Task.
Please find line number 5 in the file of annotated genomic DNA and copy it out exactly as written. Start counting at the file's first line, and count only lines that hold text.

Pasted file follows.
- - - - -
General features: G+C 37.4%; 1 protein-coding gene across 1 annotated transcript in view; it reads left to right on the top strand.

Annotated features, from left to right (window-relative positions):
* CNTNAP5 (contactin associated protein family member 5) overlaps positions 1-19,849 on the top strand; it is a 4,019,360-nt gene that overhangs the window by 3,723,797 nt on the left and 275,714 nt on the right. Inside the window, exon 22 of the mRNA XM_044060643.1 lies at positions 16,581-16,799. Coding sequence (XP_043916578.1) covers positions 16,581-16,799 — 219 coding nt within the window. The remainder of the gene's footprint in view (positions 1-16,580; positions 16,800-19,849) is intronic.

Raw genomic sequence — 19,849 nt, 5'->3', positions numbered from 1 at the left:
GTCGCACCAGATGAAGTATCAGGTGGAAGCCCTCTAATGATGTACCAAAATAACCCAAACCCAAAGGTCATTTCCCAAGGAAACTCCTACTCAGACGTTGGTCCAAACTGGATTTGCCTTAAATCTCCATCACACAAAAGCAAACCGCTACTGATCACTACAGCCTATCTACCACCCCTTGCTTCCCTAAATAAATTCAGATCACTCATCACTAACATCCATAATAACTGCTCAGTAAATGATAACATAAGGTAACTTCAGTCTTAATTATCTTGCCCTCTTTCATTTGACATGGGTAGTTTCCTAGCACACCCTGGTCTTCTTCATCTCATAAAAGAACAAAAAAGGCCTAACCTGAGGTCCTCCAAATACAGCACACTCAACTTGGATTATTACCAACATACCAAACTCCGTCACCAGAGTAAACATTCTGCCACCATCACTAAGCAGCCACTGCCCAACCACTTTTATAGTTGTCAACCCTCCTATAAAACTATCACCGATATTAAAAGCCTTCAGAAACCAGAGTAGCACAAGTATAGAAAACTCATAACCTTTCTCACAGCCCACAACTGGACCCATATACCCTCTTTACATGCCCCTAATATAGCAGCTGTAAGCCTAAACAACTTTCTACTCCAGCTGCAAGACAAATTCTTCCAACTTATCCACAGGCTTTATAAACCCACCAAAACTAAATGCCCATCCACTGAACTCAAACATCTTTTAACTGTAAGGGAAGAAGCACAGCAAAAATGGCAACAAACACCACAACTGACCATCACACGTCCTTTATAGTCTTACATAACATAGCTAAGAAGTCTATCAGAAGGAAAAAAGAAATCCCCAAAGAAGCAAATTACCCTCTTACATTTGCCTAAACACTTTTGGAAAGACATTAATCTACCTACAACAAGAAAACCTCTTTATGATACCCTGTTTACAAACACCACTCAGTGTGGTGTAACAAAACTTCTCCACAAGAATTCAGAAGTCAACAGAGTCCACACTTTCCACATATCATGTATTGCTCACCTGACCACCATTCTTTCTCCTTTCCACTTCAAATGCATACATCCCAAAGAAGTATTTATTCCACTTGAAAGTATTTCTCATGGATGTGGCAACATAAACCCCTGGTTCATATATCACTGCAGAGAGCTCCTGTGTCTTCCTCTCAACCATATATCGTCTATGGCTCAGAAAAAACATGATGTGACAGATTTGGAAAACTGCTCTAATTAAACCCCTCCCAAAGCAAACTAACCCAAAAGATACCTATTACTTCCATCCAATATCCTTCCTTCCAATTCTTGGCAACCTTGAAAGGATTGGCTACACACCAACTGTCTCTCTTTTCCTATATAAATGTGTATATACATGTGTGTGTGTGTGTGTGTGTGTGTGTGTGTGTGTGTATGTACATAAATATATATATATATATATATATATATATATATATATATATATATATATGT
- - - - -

GTCGCACCAGATGAAGTATCAGGTGGAAGCCCTCTAATGATGTACCAAAATAACCCAAACCCAAAGGTCATTTCCCAAGGAAACTCCTACTCAGACGTTGGTCCAAACTGGATTTGCCTTAAATCTCCATCACACAAAAGCAAACCGCTACTGATCACTACAGCCTATCTACCACCCCTTGCTTCCCTAAATAAATTCAGATCACTCATCACTAACATCCATAATAACTGCTCAGTAAATGATAACATAAGGTAACTTCAGTCTTAATTATCTTGCCCTCTTTCATTTGACATGGGTAGTTTCCTAGCACACCCTGGTCTTCTTCATCTCATAAAAGAACAAAAAAGGCCTAACCTGAGGTCCTCCAAATACAGCACACTCAACTTGGATTATTACCAACATACCAAACTCCGTCACCAGAGTAAACATTCTGCCACCATCACTAAGCAGCCACTGCCCAACCACTTTTATAGTTGTCAACCCTCCTATAAAACTATCACCGATATTAAAAGCCTTCAGAAACCAGAGTAGCACAAGTATAGAAAACTCATAACCTTTCTCACAGCCCACAACTGGACCCATATACCCTCTTTACATGCCCCTAATATAGCAGCTGTAAGCCTAAACAACTTTCTACTCCAGCTGCAAGACAAATTCTTCCAACTTATCCACAGGCTTTATAAACCCACCAAAACTAAATGCCCATCCACTGAACTCAAACATCTTTTAACTGTAAGGGAAGAAGCACAGCAAAAATGGCAACAAACACCACAACTGACCATCACACGTCCTTTATAGTCTTACATAACATAGCTAAGAAGTCTATCAGAAGGAAAAAAGAAATCCCCAAAGAAGCAAATTACCCTCTTACATTTGCCTAAACACTTTTGGAAAGACATTAATCTACCTACAACAAGAAAACCTCTTTATGATACCCTGTTTACAAACACCACTCAGTGTGGTGTAACAAAACTTCTCCACAAGAATTCAGAAGTCAACAGAGTCCACACTTTCCACATATCATGTATTGCTCACCTGACCACCATTCTTTCTCCTTTCCACTTCAAATGCATACATCCCAAAGAAGTATTTATTCCACTTGAAAGTATTTCTCATGGATGTGGCAACATAAACCCCTGGTTCATATATCACTGCAGAGAGCTCCTGTGTCTTCCTCTCAACCATATATCGTCTATGGCTCAGAAAAAACATGATGTGACAGATTTGGAAAACTGCTCTAATTAAACCCCTCCCAAAGCAAACTAACCCAAAAGATACCTATTACTTCCATCCAATATCCTTCCTTCCAATTCTTGGCAACCTTGAAAGGATTGGCTACACACCAACTGTCTCTCTTTTCCTATATAAATGTGTATATACATGTGTGTGTGTGTGTGTGTGTGTGTGTGTGTGTGTGTATGTACATAAATATATATATATATATATATATATATATATATATATATATATATATATGT